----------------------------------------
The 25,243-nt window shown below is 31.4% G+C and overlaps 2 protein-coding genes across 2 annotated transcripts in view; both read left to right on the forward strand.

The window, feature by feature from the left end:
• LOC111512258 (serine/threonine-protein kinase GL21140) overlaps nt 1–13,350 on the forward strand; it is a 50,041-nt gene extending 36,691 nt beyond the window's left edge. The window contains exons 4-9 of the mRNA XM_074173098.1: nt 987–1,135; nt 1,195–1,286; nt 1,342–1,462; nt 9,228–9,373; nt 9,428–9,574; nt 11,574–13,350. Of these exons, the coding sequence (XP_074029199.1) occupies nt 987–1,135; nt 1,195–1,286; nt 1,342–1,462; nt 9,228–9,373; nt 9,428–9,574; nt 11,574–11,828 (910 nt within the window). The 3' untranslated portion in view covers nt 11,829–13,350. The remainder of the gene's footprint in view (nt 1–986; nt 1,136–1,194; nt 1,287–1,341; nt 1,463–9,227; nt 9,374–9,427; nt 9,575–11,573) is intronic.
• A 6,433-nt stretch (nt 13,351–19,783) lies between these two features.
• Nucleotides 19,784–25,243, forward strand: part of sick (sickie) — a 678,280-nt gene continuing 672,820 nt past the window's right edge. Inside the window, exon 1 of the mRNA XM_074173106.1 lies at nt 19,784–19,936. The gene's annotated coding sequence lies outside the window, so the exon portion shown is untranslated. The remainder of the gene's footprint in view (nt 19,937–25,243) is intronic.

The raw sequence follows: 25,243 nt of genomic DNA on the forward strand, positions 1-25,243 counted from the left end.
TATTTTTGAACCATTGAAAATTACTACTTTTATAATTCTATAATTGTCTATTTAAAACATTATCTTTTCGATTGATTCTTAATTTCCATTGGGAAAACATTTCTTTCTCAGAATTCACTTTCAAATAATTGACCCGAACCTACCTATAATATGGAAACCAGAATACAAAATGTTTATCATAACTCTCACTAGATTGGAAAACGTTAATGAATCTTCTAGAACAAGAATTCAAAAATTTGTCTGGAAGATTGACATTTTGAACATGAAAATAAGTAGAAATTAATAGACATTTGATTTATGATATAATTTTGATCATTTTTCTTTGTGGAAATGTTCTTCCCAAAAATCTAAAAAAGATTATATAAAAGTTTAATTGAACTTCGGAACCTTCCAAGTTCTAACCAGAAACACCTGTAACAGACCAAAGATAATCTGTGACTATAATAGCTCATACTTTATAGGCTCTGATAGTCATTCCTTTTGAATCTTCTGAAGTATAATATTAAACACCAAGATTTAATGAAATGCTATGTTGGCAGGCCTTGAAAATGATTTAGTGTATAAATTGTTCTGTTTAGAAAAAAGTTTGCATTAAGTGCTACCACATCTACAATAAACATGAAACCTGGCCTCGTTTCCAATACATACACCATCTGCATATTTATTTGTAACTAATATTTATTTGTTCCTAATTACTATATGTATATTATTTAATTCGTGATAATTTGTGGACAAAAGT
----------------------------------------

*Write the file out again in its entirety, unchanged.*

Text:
The 25,243-nt window shown below is 31.4% G+C and overlaps 2 protein-coding genes across 2 annotated transcripts in view; both read left to right on the forward strand.

The window, feature by feature from the left end:
• LOC111512258 (serine/threonine-protein kinase GL21140) overlaps nt 1–13,350 on the forward strand; it is a 50,041-nt gene extending 36,691 nt beyond the window's left edge. The window contains exons 4-9 of the mRNA XM_074173098.1: nt 987–1,135; nt 1,195–1,286; nt 1,342–1,462; nt 9,228–9,373; nt 9,428–9,574; nt 11,574–13,350. Of these exons, the coding sequence (XP_074029199.1) occupies nt 987–1,135; nt 1,195–1,286; nt 1,342–1,462; nt 9,228–9,373; nt 9,428–9,574; nt 11,574–11,828 (910 nt within the window). The 3' untranslated portion in view covers nt 11,829–13,350. The remainder of the gene's footprint in view (nt 1–986; nt 1,136–1,194; nt 1,287–1,341; nt 1,463–9,227; nt 9,374–9,427; nt 9,575–11,573) is intronic.
• A 6,433-nt stretch (nt 13,351–19,783) lies between these two features.
• Nucleotides 19,784–25,243, forward strand: part of sick (sickie) — a 678,280-nt gene continuing 672,820 nt past the window's right edge. Inside the window, exon 1 of the mRNA XM_074173106.1 lies at nt 19,784–19,936. The gene's annotated coding sequence lies outside the window, so the exon portion shown is untranslated. The remainder of the gene's footprint in view (nt 19,937–25,243) is intronic.

The raw sequence follows: 25,243 nt of genomic DNA on the forward strand, positions 1-25,243 counted from the left end.
TATTTTTGAACCATTGAAAATTACTACTTTTATAATTCTATAATTGTCTATTTAAAACATTATCTTTTCGATTGATTCTTAATTTCCATTGGGAAAACATTTCTTTCTCAGAATTCACTTTCAAATAATTGACCCGAACCTACCTATAATATGGAAACCAGAATACAAAATGTTTATCATAACTCTCACTAGATTGGAAAACGTTAATGAATCTTCTAGAACAAGAATTCAAAAATTTGTCTGGAAGATTGACATTTTGAACATGAAAATAAGTAGAAATTAATAGACATTTGATTTATGATATAATTTTGATCATTTTTCTTTGTGGAAATGTTCTTCCCAAAAATCTAAAAAAGATTATATAAAAGTTTAATTGAACTTCGGAACCTTCCAAGTTCTAACCAGAAACACCTGTAACAGACCAAAGATAATCTGTGACTATAATAGCTCATACTTTATAGGCTCTGATAGTCATTCCTTTTGAATCTTCTGAAGTATAATATTAAACACCAAGATTTAATGAAATGCTATGTTGGCAGGCCTTGAAAATGATTTAGTGTATAAATTGTTCTGTTTAGAAAAAAGTTTGCATTAAGTGCTACCACATCTACAATAAACATGAAACCTGGCCTCGTTTCCAATACATACACCATCTGCATATTTATTTGTAACTAATATTTATTTGTTCCTAATTACTATATGTATATTATTTAATTCGTGATAATTTGTGGACAAAAGT